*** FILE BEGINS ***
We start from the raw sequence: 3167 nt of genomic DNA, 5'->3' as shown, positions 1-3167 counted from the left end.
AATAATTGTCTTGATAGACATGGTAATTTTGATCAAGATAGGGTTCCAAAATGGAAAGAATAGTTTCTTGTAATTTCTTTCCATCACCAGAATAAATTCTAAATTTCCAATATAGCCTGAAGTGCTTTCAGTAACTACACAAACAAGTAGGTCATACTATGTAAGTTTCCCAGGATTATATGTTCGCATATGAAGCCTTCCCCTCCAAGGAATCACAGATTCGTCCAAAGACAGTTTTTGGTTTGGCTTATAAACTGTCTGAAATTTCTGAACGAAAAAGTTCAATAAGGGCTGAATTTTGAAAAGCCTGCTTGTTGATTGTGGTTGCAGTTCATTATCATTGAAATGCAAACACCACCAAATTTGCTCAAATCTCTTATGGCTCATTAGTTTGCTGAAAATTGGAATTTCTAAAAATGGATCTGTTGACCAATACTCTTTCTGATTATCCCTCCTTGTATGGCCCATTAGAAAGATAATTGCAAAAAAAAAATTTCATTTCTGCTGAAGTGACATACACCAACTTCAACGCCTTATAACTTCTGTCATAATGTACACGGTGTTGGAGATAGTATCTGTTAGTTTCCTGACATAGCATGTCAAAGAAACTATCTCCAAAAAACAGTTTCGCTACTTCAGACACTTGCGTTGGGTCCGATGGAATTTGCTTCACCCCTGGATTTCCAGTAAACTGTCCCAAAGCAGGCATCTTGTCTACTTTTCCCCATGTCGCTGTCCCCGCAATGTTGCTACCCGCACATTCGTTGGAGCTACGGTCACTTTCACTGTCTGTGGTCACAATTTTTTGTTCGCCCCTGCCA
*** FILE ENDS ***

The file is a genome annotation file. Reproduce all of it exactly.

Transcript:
We start from the raw sequence: 3167 nt of genomic DNA, 5'->3' as shown, positions 1-3167 counted from the left end.
AATAATTGTCTTGATAGACATGGTAATTTTGATCAAGATAGGGTTCCAAAATGGAAAGAATAGTTTCTTGTAATTTCTTTCCATCACCAGAATAAATTCTAAATTTCCAATATAGCCTGAAGTGCTTTCAGTAACTACACAAACAAGTAGGTCATACTATGTAAGTTTCCCAGGATTATATGTTCGCATATGAAGCCTTCCCCTCCAAGGAATCACAGATTCGTCCAAAGACAGTTTTTGGTTTGGCTTATAAACTGTCTGAAATTTCTGAACGAAAAAGTTCAATAAGGGCTGAATTTTGAAAAGCCTGCTTGTTGATTGTGGTTGCAGTTCATTATCATTGAAATGCAAACACCACCAAATTTGCTCAAATCTCTTATGGCTCATTAGTTTGCTGAAAATTGGAATTTCTAAAAATGGATCTGTTGACCAATACTCTTTCTGATTATCCCTCCTTGTATGGCCCATTAGAAAGATAATTGCAAAAAAAAAATTTCATTTCTGCTGAAGTGACATACACCAACTTCAACGCCTTATAACTTCTGTCATAATGTACACGGTGTTGGAGATAGTATCTGTTAGTTTCCTGACATAGCATGTCAAAGAAACTATCTCCAAAAAACAGTTTCGCTACTTCAGACACTTGCGTTGGGTCCGATGGAATTTGCTTCACCCCTGGATTTCCAGTAAACTGTCCCAAAGCAGGCATCTTGTCTACTTTTCCCCATGTCGCTGTCCCCGCAATGTTGCTACCCGCACATTCGTTGGAGCTACGGTCACTTTCACTGTCTGTGGTCACAATTTTTTGTTCGCCCCTGCCA